To the perserverance and courage of the early Kimberley Explorers, combined with their unerring bushcraft, we owe the discovery of this great region.
Early Kimberley Explorers: Matthew Forrest
Matthew Forrest was an early Kimberley Explorer who in 1879 was instructed to examine, map out and report on the country between the De Grey River, in Western Australia and the Victoria River in the Northern Territory. They were told to travel on as 'drect a route as possible' (...across steep ranges, deep ravines, sheer cliffs and gorges...) to the Glenelg which was to be the site of a new settlement called "Cambden Harbour".
The party consisted of Alexander's brother Matthew Forrest, John Campbell, James Carey, Arthur Hicks, Tommy Pierre and Dower. They were provisioned for a period of 6 months.
For some days these Kimberley Explorers skirted the coast, whilst experiencing a lack of fresh water. They found the land to be of little value in most places, but in some areas such as around Roebuck Bay, of more than usual fertility. On the 10th April they sited Beagle Bay and the ravages of insect life proved unendurable. The men out of sheer desperation climbed to the top of trees to get away from the swarms of mosquitoes. The party departed from Beagle Bay on the 22nd April and attempted to penetrate to Port Darwin. There course was inland towards the mighty Fitzroy River which was reached on the 9th May. The country they traversed was reported as being of general good quality, well watered, and grassed game was found in abundance – Thus the essentials for stock raising was clearly established. During this journey the party sited and named The Louisa and Flora Lakes, Mackay and Fraser River, plus Mt Clarkson and Mt Anderson.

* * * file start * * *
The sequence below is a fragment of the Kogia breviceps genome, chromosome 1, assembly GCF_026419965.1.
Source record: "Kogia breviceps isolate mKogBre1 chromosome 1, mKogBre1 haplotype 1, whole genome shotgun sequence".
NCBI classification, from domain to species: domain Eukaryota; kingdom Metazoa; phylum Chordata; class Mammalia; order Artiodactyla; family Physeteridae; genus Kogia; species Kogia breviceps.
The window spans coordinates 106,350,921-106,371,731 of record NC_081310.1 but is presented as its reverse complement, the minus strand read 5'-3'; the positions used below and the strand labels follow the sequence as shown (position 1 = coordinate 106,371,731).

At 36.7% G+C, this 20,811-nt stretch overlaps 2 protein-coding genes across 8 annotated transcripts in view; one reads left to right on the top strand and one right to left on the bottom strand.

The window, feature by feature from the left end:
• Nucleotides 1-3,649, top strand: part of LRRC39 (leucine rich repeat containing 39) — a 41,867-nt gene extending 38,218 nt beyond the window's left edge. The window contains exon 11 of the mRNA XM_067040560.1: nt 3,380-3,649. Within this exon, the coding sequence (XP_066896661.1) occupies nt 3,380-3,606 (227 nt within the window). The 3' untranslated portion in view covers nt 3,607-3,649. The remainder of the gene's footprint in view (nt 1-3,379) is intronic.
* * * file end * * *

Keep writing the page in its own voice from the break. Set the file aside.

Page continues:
They had difficulty crossing the Fitzroy and had to construct a raft to carry them across, made out of four water canteens (off their pack saddles). Forrest, Hill and Campbell swam to the opposite shore towing the raft after them. On this bank Mt Abbott was discovered and named, and several landmarks including; Mount James Tuckfield, Mount Campbell, The Margaret River and the St George and Oscar Ranges were also named. They named Mt Broome and the Napier Range after the Governer of Western Australia, 'Sir Napier Broome'.
These Kimberley Explorers followed the Fitzroy River for 240 miles, before travelling North-West with the hope of reaching the watershed of the Glenelg. Mountains and cliffs of precipitous rock barred their further progress, and eventually the route proved impassable, and the party were forced to retrace their steps and search for one that should prove more accessible.
They adopted a new track that involved scaling a precipitious mountain range – which they named the Leopold Range after the reigning King of Belgium. They found new forms of plant life, and passed through a land of ‘luxuriant magnificence and surpassing beauty’. They passed straight through were Mt Hart is located today. On June the 8th they discovered and named the Lennard River and within a week crossed country towards the coast until from the summit of a hilly range Forrest obtained a ‘magnificent view of Secure and Collier Bays’.